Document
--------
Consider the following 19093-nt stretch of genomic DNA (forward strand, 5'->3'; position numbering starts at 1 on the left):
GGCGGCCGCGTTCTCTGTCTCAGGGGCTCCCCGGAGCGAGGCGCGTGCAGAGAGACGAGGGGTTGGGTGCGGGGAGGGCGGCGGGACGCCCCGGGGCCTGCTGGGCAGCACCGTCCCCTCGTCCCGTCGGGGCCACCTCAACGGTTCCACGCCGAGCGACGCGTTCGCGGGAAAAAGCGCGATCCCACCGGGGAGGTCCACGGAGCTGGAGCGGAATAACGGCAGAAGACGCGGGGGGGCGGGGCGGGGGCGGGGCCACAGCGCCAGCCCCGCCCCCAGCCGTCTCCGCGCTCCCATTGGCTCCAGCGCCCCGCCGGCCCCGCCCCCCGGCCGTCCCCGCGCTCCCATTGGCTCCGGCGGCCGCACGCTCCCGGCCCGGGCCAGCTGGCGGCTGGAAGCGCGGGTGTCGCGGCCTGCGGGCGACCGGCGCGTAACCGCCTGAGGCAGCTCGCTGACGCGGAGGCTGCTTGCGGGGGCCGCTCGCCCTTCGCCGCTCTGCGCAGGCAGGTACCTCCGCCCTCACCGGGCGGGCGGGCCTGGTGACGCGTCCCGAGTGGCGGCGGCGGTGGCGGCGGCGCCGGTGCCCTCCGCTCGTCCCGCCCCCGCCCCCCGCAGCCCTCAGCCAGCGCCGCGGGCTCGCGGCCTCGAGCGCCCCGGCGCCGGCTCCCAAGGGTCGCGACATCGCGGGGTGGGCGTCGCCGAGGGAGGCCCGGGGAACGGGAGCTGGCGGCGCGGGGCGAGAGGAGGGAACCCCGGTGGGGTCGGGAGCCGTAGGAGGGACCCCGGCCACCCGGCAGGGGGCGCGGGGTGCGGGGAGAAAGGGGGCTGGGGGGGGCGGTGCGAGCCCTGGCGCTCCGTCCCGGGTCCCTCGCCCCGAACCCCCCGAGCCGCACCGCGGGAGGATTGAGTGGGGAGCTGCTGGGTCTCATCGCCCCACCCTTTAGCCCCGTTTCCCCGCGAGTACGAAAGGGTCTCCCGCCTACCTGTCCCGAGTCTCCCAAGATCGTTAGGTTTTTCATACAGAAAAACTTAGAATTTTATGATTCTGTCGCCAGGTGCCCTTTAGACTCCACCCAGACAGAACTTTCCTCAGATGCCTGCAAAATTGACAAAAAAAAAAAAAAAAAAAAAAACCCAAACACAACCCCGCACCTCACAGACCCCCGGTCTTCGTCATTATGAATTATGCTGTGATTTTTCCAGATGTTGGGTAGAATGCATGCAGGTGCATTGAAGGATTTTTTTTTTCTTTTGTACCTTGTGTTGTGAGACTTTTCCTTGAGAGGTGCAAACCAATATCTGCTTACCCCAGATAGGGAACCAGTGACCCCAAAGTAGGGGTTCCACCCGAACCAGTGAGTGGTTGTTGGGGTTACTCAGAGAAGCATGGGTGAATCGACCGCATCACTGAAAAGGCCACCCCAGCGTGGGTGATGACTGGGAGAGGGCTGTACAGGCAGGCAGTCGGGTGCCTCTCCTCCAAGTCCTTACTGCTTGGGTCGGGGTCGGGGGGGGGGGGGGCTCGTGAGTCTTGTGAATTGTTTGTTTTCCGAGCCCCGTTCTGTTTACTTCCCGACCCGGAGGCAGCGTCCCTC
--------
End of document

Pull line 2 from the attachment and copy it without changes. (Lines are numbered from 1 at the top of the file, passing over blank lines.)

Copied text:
GGCGGCCGCGTTCTCTGTCTCAGGGGCTCCCCGGAGCGAGGCGCGTGCAGAGAGACGAGGGGTTGGGTGCGGGGAGGGCGGCGGGACGCCCCGGGGCCTGCTGGGCAGCACCGTCCCCTCGTCCCGTCGGGGCCACCTCAACGGTTCCACGCCGAGCGACGCGTTCGCGGGAAAAAGCGCGATCCCACCGGGGAGGTCCACGGAGCTGGAGCGGAATAACGGCAGAAGACGCGGGGGGGCGGGGCGGGGGCGGGGCCACAGCGCCAGCCCCGCCCCCAGCCGTCTCCGCGCTCCCATTGGCTCCAGCGCCCCGCCGGCCCCGCCCCCCGGCCGTCCCCGCGCTCCCATTGGCTCCGGCGGCCGCACGCTCCCGGCCCGGGCCAGCTGGCGGCTGGAAGCGCGGGTGTCGCGGCCTGCGGGCGACCGGCGCGTAACCGCCTGAGGCAGCTCGCTGACGCGGAGGCTGCTTGCGGGGGCCGCTCGCCCTTCGCCGCTCTGCGCAGGCAGGTACCTCCGCCCTCACCGGGCGGGCGGGCCTGGTGACGCGTCCCGAGTGGCGGCGGCGGTGGCGGCGGCGCCGGTGCCCTCCGCTCGTCCCGCCCCCGCCCCCCGCAGCCCTCAGCCAGCGCCGCGGGCTCGCGGCCTCGAGCGCCCCGGCGCCGGCTCCCAAGGGTCGCGACATCGCGGGGTGGGCGTCGCCGAGGGAGGCCCGGGGAACGGGAGCTGGCGGCGCGGGGCGAGAGGAGGGAACCCCGGTGGGGTCGGGAGCCGTAGGAGGGACCCCGGCCACCCGGCAGGGGGCGCGGGGTGCGGGGAGAAAGGGGGCTGGGGGGGGCGGTGCGAGCCCTGGCGCTCCGTCCCGGGTCCCTCGCCCCGAACCCCCCGAGCCGCACCGCGGGAGGATTGAGTGGGGAGCTGCTGGGTCTCATCGCCCCACCCTTTAGCCCCGTTTCCCCGCGAGTACGAAAGGGTCTCCCGCCTACCTGTCCCGAGTCTCCCAAGATCGTTAGGTTTTTCATACAGAAAAACTTAGAATTTTATGATTCTGTCGCCAGGTGCCCTTTAGACTCCACCCAGACAGAACTTTCCTCAGATGCCTGCAAAATTGACAAAAAAAAAAAAAAAAAAAAAAACCCAAACACAACCCCGCACCTCACAGACCCCCGGTCTTCGTCATTATGAATTATGCTGTGATTTTTCCAGATGTTGGGTAGAATGCATGCAGGTGCATTGAAGGATTTTTTTTTTCTTTTGTACCTTGTGTTGTGAGACTTTTCCTTGAGAGGTGCAAACCAATATCTGCTTACCCCAGATAGGGAACCAGTGACCCCAAAGTAGGGGTTCCACCCGAACCAGTGAGTGGTTGTTGGGGTTACTCAGAGAAGCATGGGTGAATCGACCGCATCACTGAAAAGGCCACCCCAGCGTGGGTGATGACTGGGAGAGGGCTGTACAGGCAGGCAGTCGGGTGCCTCTCCTCCAAGTCCTTACTGCTTGGGTCGGGGTCGGGGGGGGGGGGGGCTCGTGAGTCTTGTGAATTGTTTGTTTTCCGAGCCCCGTTCTGTTTACTTCCCGACCCGGAGGCAGCGTCCCTC